Actors Therapy

Actors Therapy

Actors Therapy

Amaryllis stood in the rain, squinting at the little blue dot on her phone that showed her location. The cracked screen was barely readable, and the rain didn't help. It was the correct address all right, and nicer than where most auditions were held. The lobby was very warm and very posh, with doormen, a security desk, and turnstiles that allowed entry only when security pressed a button. She was shooed out almost immediately, directed to the side of the building to an entry in the loading dock. The doorman gestured with his chin to show where she should go; she didn't even merit a point.

The street was dark and heavy with rain, water beading every surface. The corrugated gate of the loading dock was up, revealing an ambulance, its lights flashing blue and red, while a paramedic slammed the back door, hurrying to the passenger-side seat even as the driver was putting the vehicle in gear. She had to step quickly to get out of its way, covering her ears as the siren wailed to life.

A tired-looking security guard remained, the off-brand version of those working in the main lobby. His uniform had seen better days. The lobby crew's uniforms had been crisp and fresh, while his looked faded. His jacket hung shapeless from his shoulders and his pants pockets were stretched, shiny from having his fists balled up inside them one too many times, as they were now. He seemed lost in thought, unaware of her presence, so she cleared her throat.


“I’m here about a role? With Actors Therapy?” She waited, expecting his face to break into a smile, or at least take on some semblance of professional competence, then realized: “Oh, I’m sorry! Do you know the person?”

He looked at her like she was a strange animal.

“The ambulance,” she prompted.

His face smoothed, and he shrugged. “No, not really. Not well. She was new. I try not to get too familiar.”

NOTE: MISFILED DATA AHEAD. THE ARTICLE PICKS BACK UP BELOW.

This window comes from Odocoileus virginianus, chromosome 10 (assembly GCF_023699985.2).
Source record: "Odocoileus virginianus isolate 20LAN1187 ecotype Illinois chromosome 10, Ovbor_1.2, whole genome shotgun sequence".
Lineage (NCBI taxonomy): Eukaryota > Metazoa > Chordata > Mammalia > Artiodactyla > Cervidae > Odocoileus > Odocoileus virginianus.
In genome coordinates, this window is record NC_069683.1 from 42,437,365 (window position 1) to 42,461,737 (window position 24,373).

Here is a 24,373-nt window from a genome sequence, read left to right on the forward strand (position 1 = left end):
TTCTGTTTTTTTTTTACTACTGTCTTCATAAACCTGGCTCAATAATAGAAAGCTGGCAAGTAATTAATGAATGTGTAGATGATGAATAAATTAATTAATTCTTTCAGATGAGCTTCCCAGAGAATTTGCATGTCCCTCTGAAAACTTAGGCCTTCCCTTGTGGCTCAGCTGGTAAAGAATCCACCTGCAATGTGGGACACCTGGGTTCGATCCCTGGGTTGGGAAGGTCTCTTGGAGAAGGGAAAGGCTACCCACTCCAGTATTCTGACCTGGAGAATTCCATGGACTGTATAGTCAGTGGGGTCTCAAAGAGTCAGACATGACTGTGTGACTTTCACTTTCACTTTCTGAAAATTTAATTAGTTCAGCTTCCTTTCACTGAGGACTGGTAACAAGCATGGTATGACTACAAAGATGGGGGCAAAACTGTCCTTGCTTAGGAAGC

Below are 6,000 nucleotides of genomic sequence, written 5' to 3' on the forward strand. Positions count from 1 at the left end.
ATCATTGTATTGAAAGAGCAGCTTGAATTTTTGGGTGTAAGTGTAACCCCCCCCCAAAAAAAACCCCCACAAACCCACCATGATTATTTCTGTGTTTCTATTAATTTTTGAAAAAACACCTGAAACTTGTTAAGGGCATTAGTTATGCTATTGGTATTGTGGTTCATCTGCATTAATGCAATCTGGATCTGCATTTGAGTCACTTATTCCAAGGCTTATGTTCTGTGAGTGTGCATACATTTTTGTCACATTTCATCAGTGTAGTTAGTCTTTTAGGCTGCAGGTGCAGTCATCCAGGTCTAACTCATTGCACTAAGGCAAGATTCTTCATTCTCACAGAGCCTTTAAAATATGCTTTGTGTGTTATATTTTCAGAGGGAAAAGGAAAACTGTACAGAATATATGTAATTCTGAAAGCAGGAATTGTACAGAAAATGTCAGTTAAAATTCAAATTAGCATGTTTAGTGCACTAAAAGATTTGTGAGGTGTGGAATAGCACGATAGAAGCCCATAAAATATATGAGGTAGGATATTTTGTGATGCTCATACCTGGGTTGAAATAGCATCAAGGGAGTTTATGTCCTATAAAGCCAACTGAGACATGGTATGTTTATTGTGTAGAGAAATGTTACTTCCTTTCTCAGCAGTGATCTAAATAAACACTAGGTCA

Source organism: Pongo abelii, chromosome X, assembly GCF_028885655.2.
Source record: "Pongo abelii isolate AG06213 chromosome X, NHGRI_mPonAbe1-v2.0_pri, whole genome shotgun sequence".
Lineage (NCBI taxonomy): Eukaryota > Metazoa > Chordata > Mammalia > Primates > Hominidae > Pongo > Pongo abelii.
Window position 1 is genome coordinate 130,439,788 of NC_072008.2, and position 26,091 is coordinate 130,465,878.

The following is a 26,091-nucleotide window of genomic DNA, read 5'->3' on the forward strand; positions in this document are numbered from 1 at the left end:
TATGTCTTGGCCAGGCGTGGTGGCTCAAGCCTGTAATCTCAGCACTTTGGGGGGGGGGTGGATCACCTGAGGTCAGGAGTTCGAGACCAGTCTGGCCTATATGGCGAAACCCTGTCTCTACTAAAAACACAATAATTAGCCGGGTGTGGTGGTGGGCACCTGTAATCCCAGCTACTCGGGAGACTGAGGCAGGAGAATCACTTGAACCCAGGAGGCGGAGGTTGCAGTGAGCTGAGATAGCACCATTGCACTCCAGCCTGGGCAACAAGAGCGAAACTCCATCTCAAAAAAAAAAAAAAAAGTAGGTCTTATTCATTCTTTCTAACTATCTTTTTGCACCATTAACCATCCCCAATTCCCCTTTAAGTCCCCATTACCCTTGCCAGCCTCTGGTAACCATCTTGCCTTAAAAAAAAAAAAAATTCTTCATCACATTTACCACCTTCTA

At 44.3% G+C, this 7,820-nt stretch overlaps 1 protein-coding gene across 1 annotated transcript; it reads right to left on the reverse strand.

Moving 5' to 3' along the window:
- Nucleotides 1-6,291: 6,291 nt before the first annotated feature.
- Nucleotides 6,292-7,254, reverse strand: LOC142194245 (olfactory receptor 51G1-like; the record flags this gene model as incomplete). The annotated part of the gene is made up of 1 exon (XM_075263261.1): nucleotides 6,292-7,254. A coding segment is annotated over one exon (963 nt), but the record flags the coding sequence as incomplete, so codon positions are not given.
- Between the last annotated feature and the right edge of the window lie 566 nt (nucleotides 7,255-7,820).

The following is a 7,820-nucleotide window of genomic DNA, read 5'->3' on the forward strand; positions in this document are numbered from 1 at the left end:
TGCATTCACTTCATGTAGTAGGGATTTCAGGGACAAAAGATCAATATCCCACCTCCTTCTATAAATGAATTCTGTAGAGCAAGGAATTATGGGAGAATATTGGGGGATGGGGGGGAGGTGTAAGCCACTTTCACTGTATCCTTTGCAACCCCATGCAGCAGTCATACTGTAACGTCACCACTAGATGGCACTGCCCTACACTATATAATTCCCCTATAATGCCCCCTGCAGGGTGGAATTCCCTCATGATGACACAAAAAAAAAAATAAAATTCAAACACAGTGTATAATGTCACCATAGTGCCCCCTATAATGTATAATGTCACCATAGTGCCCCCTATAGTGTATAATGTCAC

Amaryllis nodded. “High turnover, huh?” she said. “It’s a tough market, but you gotta be tough if you want to make it, right?”

Tom looked her up and down slowly, trying to gauge her sincerity, then slowly nodded. “Tough all over,” he said, and reached for his desk phone. He punched a few buttons and waited. “Bernice? Yeah, it’s Tom downstairs. Young lady here wants to audition.” He paused, listening, his eyes running over her in a cool assessing way. “Yeah, blonde, about 5’5” or so, can’t tell about her figure but she looks ... yep ... well, the rain has messed her up pretty bad. What?” Tom placed his hand over the phone. “You got pics?”

“Picks?” Amaryllis looked at him blankly.

“Pics! Pictures! Head shots, body shots, they want to see your pictures, maybe do a live audition. They lost their afternoon girl.”

Amaryllis's heart lurched as she passed him her portfolio, glad she’d thought to bring them in a plastic sleeve so they were fresh and dry. “Live audition? Improv? In front of an audience?” She was glad she had worn her best slacks. They were more than five years old but flattering; you could hardly see the hems were worn with use. She hadn’t done an improvisational audition in years. Everyone wanted monologues, or a few drab lines read opposite a bored assistant to the assistant’s assistant or whatever. Her heart started to race, cheeks flushing with excitement.